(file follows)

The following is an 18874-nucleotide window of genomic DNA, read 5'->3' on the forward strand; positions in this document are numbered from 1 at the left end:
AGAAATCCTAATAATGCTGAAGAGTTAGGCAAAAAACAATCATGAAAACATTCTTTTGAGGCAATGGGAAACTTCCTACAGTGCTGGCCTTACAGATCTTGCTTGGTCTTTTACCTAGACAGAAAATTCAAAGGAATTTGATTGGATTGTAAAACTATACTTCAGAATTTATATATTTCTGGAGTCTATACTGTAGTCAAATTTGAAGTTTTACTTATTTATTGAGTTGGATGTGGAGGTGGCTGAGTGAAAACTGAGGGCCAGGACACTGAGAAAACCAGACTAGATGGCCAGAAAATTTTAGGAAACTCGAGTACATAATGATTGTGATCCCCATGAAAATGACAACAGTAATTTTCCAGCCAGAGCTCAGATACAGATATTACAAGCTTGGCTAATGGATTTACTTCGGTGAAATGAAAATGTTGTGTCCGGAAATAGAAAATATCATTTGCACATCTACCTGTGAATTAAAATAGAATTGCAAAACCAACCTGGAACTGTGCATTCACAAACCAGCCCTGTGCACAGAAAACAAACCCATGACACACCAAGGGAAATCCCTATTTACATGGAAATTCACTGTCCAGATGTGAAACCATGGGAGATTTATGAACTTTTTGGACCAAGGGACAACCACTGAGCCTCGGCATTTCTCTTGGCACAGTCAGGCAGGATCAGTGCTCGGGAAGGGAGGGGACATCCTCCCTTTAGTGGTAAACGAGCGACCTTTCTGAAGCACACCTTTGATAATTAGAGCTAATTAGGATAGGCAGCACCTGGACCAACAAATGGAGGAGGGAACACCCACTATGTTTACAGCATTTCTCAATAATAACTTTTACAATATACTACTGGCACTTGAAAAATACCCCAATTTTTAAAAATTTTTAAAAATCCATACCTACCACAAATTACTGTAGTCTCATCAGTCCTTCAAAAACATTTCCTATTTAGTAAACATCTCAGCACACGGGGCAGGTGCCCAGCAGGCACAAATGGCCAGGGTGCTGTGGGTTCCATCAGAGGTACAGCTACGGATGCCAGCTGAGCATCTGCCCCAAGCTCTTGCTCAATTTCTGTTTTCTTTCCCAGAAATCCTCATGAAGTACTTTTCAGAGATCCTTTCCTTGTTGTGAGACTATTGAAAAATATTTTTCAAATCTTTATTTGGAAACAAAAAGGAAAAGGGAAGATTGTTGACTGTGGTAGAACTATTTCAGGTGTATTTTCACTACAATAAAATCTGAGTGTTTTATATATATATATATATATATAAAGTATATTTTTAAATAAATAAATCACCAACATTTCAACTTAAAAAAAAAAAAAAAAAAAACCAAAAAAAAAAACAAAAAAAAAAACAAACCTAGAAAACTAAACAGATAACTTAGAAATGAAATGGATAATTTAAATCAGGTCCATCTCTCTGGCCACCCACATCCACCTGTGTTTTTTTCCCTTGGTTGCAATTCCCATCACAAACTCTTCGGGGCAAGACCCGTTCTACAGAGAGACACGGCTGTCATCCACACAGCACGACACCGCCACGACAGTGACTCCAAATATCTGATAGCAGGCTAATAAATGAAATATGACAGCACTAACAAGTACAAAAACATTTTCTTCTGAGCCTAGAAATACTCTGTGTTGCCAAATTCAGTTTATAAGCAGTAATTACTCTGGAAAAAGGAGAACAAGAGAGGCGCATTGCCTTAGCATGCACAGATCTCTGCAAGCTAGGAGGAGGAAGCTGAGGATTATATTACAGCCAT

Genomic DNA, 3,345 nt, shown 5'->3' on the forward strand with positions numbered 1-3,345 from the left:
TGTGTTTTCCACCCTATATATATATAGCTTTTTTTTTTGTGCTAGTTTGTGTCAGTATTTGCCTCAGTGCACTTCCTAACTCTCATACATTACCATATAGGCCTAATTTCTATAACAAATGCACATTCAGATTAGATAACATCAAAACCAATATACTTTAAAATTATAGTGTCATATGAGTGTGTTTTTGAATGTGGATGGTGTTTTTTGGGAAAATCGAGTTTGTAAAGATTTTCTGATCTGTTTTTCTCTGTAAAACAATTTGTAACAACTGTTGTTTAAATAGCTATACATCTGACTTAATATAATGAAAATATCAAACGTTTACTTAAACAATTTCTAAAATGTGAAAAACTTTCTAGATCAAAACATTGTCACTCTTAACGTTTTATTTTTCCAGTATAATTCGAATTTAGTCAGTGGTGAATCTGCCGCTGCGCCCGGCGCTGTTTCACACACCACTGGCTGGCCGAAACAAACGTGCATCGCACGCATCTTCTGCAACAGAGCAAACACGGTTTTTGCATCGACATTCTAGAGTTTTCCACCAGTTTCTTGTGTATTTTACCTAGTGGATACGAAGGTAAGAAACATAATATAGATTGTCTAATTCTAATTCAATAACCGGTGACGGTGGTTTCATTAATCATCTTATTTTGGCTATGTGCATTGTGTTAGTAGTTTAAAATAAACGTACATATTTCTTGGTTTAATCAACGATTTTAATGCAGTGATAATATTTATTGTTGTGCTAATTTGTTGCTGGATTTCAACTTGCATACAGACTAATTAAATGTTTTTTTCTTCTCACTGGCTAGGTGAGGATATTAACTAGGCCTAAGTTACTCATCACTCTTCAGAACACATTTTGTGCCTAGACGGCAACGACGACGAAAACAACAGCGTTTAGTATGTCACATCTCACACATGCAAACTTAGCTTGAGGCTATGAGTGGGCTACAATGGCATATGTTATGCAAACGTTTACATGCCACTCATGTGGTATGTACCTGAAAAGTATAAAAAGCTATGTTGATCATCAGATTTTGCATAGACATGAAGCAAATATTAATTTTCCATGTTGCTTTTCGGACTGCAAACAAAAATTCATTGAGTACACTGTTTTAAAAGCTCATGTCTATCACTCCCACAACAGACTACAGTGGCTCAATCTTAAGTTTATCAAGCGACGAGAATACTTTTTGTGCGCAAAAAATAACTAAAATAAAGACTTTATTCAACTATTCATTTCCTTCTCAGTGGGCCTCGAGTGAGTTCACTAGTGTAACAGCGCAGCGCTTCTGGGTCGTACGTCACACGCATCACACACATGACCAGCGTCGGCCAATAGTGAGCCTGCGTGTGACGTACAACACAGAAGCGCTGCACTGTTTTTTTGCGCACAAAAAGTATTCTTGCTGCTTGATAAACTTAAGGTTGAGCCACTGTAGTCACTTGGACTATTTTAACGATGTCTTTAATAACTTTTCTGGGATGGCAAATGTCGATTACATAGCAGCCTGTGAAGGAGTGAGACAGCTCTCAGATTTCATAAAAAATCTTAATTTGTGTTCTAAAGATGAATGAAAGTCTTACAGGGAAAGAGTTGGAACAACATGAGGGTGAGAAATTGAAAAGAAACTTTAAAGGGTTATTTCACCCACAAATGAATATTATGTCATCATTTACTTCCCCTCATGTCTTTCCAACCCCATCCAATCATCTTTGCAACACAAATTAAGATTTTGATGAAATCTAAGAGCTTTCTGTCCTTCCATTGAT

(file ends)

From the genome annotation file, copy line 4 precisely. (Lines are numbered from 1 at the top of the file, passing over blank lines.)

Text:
TGTGTTTTCCACCCTATATATATATAGCTTTTTTTTTTGTGCTAGTTTGTGTCAGTATTTGCCTCAGTGCACTTCCTAACTCTCATACATTACCATATAGGCCTAATTTCTATAACAAATGCACATTCAGATTAGATAACATCAAAACCAATATACTTTAAAATTATAGTGTCATATGAGTGTGTTTTTGAATGTGGATGGTGTTTTTTGGGAAAATCGAGTTTGTAAAGATTTTCTGATCTGTTTTTCTCTGTAAAACAATTTGTAACAACTGTTGTTTAAATAGCTATACATCTGACTTAATATAATGAAAATATCAAACGTTTACTTAAACAATTTCTAAAATGTGAAAAACTTTCTAGATCAAAACATTGTCACTCTTAACGTTTTATTTTTCCAGTATAATTCGAATTTAGTCAGTGGTGAATCTGCCGCTGCGCCCGGCGCTGTTTCACACACCACTGGCTGGCCGAAACAAACGTGCATCGCACGCATCTTCTGCAACAGAGCAAACACGGTTTTTGCATCGACATTCTAGAGTTTTCCACCAGTTTCTTGTGTATTTTACCTAGTGGATACGAAGGTAAGAAACATAATATAGATTGTCTAATTCTAATTCAATAACCGGTGACGGTGGTTTCATTAATCATCTTATTTTGGCTATGTGCATTGTGTTAGTAGTTTAAAATAAACGTACATATTTCTTGGTTTAATCAACGATTTTAATGCAGTGATAATATTTATTGTTGTGCTAATTTGTTGCTGGATTTCAACTTGCATACAGACTAATTAAATGTTTTTTTCTTCTCACTGGCTAGGTGAGGATATTAACTAGGCCTAAGTTACTCATCACTCTTCAGAACACATTTTGTGCCTAGACGGCAACGACGACGAAAACAACAGCGTTTAGTATGTCACATCTCACACATGCAAACTTAGCTTGAGGCTATGAGTGGGCTACAATGGCATATGTTATGCAAACGTTTACATGCCACTCATGTGGTATGTACCTGAAAAGTATAAAAAGCTATGTTGATCATCAGATTTTGCATAGACATGAAGCAAATATTAATTTTCCATGTTGCTTTTCGGACTGCAAACAAAAATTCATTGAGTACACTGTTTTAAAAGCTCATGTCTATCACTCCCACAACAGACTACAGTGGCTCAATCTTAAGTTTATCAAGCGACGAGAATACTTTTTGTGCGCAAAAAATAACTAAAATAAAGACTTTATTCAACTATTCATTTCCTTCTCAGTGGGCCTCGAGTGAGTTCACTAGTGTAACAGCGCAGCGCTTCTGGGTCGTACGTCACACGCATCACACACATGACCAGCGTCGGCCAATAGTGAGCCTGCGTGTGACGTACAACACAGAAGCGCTGCACTGTTTTTTTGCGCACAAAAAGTATTCTTGCTGCTTGATAAACTTAAGGTTGAGCCACTGTAGTCACTTGGACTATTTTAACGATGTCTTTAATAACTTTTCTGGGATGGCAAATGTCGATTACATAGCAGCCTGTGAAGGAGTGAGACAGCTCTCAGATTTCATAAAAAATCTTAATTTGTGTTCTAAAGATGAATGAAAGTCTTACAGGGAAAGAGTTGGAACAACATGAGGGTGAGAAATTGAAAAGAAACTTTAAAGGGTTATTTCACCCACAAATGAATATTATGTCATCATTTACTTCCCCTCATGTCTTTCCAACCCCATCCAATCATCTTTGCAACACAAATTAAGATTTTGATGAAATCTAAGAGCTTTCTGTCCTTCCATTGAT